• Core courses provide skills, such as written and oral communication skills and analytical thinking, that are useful for any major or career a student may choose. A Wall Street Journal survey showed that two of the top four attributes that businesses want graduates to have are the following: communication and interpersonal skills, and analytical and problem-solving skills. English, mathematics, and science courses in Areas A and D relate directly to these skills.
  • Core courses teach students about the country and the world in which they live. Courses in Area E, for example history, political science, geography, and sociology, address these topics.
  • Core courses enrich our students’ lives. Life consists of much more than a job and a career. Courses in Areas B and C, such as music, art, literature, ethics, and human expression, can bring enjoyment and a broadened perspective throughout life. According to the Wall Street Journalsurvey cited earlier, more than 50 percent of businesses stated that they wanted their employees to be “well-rounded” people.

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As instructors, no matter what the course or learning outcomes, what should our goals be for courses in the core?

Aim High—and Make Excellence Inclusive

Make the Essential Learning Outcomes a Framework for the Entire Educational Experience, Connecting School, College, Work, and Life

Give Students a Compass

Focus Each Student’s Plan of Study on Achieving the Essential Learning Outcomes—and Assess Progress

Teach the Arts of Inquiry and Innovation

Immerse All Students in Analysis, Discovery, Problem Solving, and Communication, Beginning in School and Advancing in College

Engage the Big Questions

Teach through the Curriculum to Far-Reaching Issues—Contemporary and Enduring—in Science and Society, Cultures and Values, Global Interdependence, the Changing Economy, and Human Dignity and Freedom

Connect Knowledge with Choices and Action

Prepare Students for Citizenship and Work through Engaged and Guided Learning on "Real-World" Problems

Foster Civic, Intercultural, and Ethical Learning

Emphasize Personal and Social Responsibility, in Every Field of Study

Assess Students’ Ability to Apply Learning to Complex Problems

Use Assessment to Deepen Learning and to Establish a Culture of Shared Purpose and Continuous Improvement

(from “Liberal Education and America’s Promise”)

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How much flexibility do VSU students have in the core curriculum?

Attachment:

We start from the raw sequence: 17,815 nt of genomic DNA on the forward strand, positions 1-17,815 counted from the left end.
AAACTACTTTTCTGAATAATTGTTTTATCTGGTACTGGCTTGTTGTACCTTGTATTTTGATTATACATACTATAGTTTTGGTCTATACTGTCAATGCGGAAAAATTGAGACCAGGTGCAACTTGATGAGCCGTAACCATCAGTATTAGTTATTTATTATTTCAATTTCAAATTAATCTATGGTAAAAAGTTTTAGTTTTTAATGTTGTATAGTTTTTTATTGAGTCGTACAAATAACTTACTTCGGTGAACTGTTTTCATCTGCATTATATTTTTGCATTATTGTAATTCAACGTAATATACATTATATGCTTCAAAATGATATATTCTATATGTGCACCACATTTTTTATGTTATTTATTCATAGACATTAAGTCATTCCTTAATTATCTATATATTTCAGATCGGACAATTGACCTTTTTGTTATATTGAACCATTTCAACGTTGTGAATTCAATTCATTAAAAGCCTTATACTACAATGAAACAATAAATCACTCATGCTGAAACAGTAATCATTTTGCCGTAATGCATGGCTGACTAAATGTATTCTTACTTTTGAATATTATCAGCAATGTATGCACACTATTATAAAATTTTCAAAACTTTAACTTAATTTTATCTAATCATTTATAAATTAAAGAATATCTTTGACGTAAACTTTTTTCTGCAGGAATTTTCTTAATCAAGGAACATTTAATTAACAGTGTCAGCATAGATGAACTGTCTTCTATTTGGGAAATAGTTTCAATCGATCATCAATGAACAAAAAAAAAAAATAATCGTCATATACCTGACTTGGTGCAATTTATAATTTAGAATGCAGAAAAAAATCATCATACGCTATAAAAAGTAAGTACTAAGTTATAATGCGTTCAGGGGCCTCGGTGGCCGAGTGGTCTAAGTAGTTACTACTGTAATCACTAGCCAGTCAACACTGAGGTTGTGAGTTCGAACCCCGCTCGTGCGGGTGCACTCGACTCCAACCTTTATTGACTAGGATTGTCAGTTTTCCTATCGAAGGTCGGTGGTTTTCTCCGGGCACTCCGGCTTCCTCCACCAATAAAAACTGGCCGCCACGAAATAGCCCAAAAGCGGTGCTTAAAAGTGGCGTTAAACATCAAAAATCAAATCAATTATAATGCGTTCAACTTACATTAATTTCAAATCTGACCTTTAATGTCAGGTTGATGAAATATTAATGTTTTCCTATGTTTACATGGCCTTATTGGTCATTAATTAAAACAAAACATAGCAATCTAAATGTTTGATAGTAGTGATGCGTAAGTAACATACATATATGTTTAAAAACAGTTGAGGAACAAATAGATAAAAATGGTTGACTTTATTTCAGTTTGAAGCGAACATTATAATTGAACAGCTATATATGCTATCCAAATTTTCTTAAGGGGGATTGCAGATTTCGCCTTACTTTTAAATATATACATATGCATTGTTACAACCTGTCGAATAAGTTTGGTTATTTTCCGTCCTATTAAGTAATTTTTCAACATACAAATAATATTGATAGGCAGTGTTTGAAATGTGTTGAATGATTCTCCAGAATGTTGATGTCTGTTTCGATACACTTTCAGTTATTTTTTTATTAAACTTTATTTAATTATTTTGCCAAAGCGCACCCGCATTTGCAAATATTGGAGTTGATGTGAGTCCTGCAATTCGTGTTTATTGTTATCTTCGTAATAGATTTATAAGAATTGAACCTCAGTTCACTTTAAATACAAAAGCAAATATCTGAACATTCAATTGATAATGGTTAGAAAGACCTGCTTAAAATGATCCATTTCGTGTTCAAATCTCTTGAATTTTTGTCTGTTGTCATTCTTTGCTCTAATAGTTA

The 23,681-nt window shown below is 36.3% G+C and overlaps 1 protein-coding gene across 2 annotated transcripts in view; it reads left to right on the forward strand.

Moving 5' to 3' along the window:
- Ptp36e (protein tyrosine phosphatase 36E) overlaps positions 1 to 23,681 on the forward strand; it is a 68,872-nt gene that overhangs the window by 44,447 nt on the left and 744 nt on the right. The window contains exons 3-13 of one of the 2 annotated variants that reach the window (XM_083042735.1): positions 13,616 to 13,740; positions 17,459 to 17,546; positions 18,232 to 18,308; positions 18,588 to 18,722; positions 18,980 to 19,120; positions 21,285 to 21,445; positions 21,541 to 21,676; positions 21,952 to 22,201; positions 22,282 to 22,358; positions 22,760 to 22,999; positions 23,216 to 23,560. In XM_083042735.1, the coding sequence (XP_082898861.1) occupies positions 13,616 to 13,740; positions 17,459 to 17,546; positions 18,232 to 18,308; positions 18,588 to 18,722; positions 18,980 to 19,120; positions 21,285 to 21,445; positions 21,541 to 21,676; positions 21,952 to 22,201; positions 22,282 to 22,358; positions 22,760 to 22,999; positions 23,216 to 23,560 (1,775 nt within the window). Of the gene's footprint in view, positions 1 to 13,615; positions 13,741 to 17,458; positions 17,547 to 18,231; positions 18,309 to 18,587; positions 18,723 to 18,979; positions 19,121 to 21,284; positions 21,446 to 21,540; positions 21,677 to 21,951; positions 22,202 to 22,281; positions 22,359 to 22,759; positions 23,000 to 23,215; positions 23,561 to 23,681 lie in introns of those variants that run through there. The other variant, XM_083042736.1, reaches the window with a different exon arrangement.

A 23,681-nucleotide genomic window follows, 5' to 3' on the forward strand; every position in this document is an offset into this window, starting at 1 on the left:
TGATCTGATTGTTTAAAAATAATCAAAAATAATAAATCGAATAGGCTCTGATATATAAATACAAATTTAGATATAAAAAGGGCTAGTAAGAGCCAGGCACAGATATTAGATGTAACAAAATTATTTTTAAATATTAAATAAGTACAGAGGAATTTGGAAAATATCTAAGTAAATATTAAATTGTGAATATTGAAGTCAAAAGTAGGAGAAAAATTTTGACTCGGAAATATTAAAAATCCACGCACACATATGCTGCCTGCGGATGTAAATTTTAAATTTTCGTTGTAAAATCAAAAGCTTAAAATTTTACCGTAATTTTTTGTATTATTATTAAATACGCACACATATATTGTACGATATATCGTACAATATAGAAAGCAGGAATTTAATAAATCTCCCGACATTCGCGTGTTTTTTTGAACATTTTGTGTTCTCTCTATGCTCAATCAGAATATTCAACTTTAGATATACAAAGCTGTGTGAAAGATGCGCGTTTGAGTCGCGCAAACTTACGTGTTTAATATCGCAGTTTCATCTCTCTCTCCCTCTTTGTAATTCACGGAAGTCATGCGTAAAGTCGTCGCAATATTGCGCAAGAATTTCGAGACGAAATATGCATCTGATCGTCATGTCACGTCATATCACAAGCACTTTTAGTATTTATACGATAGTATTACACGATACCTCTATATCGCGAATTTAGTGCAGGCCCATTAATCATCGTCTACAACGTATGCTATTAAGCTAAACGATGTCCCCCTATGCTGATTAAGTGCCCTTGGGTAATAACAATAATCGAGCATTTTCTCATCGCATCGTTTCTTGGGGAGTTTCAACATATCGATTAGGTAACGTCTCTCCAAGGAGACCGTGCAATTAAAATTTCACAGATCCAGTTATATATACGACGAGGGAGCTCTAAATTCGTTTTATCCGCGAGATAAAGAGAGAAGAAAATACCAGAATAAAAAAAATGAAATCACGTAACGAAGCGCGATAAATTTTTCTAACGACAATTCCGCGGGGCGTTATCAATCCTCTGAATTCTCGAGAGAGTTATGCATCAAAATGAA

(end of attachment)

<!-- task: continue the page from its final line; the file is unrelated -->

Of the 42 hours (Areas A-E) required for all students, no matter what their major, very few courses are required of all.  These required courses include basic English composition and mathematics courses, world literature, and American history and government courses.  Students must also take two laboratory science courses, but most students will be able to choose those lab sciences from a wide range of courses.  Students in specific majors may have more precise requirements in Area A and Area D (see for further details).

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What are Perspectives courses and why are they important?

“Perspectives” courses are Area B in VSU’s core curriculum. These courses are unique to the VSU campus and are designed to be interdisciplinary, with emphasis on interaction between two or more different disciplinary areas and the development of an ability by the student to synthesize varying points of view. Perspectives courses connect issues that affect individuals within our own region of the country (a regional perspective) with those affecting individuals in other parts of the world (a global perspective).

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What are some of the academic rules governing the core?


  • Effective Fall 2010, for freshmen entering the USG system Fall 2010, students who have earned 60 hours but have not completed Areas A1 and A2 must enroll in the next course necessary to make progress toward completing this Area in every semester in which they take classes.
  • Effective Fall 2011, this hour limit is lowered to 45 hours for freshmen entering the USG system Fall 2011, Spring 2012, and Summer 2012.
  • Effective Fall 2012, the hour limit is lowered to 30 hours for freshmen entering the USG system Fall 2012 and thereafter.


Orientation courses may not be placed in Areas A–F. Up to four hours of orientation courses may be required outside of Areas A–F in excess of the maximum number of hours indicated for undergraduate degrees. Transferring students taking orientation hours at one institution may be required to take additional orientation hours (outside the maximum hours indicated for the undergraduate degree) at the receiving institution.


Courses with a primary emphasis on studio, performance, field study, or internship may not be placed in Areas A–E.


Each institution will first submit the courses proposed for Areas A–E to the relevant Academic Advisory Committee and then to the Council on General Education. US/GL/CT courses and plans must be approved by the Council on General Education.